A pilot program that funds free legal services for low-income Californians facing critical civil cases drastically increased the likelihood of settlement, improved the longevity of court orders, and reduced court costs, a new study shows.
The Judicial Council received a report on how the state’s trial courts used additional funding included in this fiscal year’s judicial branch budget to expand hours, reopen closed locations, and invest in new technology to increase access to justice for the public.
At its March 15 business meeting, the Judicial Council approved recommendations for updating guidelines for video remote interpreting (VRI) and voted to have its staff coordinate a new VRI program for the judicial branch.
The formula forms the basis of the Judicial Needs Assessment, which estimates California needs an additional 173 judges.
Guide addresses more than 200 questions and topics related to facilities, personnel, jury management, case management and processing, and communications.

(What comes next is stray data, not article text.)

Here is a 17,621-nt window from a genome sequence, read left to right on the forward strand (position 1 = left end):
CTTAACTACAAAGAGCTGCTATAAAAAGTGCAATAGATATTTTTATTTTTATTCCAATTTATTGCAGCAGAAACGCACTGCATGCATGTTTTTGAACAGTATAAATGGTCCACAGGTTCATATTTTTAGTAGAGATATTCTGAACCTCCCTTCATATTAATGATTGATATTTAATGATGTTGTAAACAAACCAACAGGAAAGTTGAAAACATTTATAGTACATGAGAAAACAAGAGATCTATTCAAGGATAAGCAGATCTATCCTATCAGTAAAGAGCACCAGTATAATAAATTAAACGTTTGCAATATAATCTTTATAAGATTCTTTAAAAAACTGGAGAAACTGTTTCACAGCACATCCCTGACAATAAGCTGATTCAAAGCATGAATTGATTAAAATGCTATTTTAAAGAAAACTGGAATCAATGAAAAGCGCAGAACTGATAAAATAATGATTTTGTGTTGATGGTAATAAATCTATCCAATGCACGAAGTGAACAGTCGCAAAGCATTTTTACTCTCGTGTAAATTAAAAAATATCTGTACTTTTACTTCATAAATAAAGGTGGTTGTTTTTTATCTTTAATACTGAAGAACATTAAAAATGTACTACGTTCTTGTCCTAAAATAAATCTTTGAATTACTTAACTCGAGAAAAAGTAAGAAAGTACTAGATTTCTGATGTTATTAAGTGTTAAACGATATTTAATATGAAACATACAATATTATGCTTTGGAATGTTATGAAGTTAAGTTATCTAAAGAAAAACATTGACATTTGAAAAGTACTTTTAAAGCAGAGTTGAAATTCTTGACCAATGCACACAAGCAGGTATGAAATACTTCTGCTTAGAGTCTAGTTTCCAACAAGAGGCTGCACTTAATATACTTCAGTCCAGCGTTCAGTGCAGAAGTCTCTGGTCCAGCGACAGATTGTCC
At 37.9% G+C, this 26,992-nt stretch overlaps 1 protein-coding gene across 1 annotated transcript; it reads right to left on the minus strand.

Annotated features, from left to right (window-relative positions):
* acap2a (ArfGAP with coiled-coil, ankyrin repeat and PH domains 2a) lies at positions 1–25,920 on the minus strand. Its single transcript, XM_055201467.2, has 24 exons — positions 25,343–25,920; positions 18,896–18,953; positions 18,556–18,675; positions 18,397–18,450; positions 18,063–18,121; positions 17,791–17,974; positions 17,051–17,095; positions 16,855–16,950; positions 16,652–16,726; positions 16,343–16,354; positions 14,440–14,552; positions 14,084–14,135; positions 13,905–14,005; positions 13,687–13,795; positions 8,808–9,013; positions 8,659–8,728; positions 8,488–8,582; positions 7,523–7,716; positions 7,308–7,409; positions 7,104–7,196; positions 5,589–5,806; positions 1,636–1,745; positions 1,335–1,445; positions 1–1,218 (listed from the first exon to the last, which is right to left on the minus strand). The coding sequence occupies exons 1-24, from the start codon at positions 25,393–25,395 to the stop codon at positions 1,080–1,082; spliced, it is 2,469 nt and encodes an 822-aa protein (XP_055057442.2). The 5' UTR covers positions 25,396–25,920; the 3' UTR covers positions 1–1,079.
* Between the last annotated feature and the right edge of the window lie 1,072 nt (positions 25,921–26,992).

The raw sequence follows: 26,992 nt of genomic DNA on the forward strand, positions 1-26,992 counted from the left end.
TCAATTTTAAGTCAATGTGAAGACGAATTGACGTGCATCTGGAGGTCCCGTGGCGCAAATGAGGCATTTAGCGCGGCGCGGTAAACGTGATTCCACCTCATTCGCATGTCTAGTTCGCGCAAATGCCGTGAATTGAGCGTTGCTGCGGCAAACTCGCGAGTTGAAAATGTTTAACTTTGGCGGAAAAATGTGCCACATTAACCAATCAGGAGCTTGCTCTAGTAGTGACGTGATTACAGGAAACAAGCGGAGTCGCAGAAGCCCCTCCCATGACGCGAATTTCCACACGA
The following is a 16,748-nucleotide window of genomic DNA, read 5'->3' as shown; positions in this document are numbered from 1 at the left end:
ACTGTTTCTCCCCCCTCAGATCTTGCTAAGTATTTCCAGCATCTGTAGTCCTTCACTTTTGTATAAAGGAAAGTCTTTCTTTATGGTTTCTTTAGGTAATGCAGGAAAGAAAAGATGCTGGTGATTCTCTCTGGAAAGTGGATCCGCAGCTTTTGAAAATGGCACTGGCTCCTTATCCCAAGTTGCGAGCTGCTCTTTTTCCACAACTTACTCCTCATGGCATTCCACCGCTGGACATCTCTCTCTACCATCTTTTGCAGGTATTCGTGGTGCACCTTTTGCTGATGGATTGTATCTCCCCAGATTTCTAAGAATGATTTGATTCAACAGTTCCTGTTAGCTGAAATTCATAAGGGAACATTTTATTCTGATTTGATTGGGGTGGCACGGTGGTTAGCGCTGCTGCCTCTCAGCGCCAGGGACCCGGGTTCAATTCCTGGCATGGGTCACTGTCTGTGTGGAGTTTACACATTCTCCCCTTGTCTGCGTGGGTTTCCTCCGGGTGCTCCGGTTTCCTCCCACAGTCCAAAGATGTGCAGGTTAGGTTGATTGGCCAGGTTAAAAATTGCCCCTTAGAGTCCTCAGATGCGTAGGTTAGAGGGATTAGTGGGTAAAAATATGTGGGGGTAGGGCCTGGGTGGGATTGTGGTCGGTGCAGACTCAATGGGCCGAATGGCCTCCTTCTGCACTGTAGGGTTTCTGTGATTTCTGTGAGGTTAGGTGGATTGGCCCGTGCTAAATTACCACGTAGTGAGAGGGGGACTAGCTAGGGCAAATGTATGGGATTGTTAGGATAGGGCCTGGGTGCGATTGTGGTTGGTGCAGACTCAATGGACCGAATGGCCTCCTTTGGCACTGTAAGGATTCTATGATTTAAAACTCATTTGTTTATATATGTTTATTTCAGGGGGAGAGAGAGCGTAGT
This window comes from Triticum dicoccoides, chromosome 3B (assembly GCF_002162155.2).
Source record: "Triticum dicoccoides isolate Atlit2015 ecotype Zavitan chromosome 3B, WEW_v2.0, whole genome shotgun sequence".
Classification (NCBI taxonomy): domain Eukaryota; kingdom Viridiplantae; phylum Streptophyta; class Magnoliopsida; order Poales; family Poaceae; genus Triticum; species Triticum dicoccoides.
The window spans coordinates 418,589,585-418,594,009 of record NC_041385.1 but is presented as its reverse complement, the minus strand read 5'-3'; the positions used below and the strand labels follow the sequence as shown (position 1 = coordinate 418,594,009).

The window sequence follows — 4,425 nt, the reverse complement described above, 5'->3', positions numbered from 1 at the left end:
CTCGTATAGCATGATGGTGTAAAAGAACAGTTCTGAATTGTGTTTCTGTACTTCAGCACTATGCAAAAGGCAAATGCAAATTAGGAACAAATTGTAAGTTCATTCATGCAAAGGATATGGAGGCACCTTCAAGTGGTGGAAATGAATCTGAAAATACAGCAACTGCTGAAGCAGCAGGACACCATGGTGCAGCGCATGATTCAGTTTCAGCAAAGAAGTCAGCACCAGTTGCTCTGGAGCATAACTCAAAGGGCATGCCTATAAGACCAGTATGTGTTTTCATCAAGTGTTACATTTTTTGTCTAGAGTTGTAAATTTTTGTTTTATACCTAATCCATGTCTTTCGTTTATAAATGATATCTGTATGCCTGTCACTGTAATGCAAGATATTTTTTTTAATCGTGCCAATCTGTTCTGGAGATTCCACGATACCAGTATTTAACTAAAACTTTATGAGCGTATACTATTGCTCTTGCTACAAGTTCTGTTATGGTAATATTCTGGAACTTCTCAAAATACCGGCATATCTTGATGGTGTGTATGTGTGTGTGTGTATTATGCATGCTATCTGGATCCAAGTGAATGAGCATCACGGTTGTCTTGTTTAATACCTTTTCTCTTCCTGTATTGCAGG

Revised budget proposal includes funding for a Judicial Council unit to provide training, technical assistance, and legal support to California’s trial courts on environmental and climate change issues.
"We in the judicial branch will do our best to serve the public in these unprecedented times of a global pandemic and recession," Chief Justice Tani G. Cantil-Sakauye said.
Final opinion follows public comment and provides guidance for judges on ethical considerations when inviting outside speakers and groups to give educational presentations to the court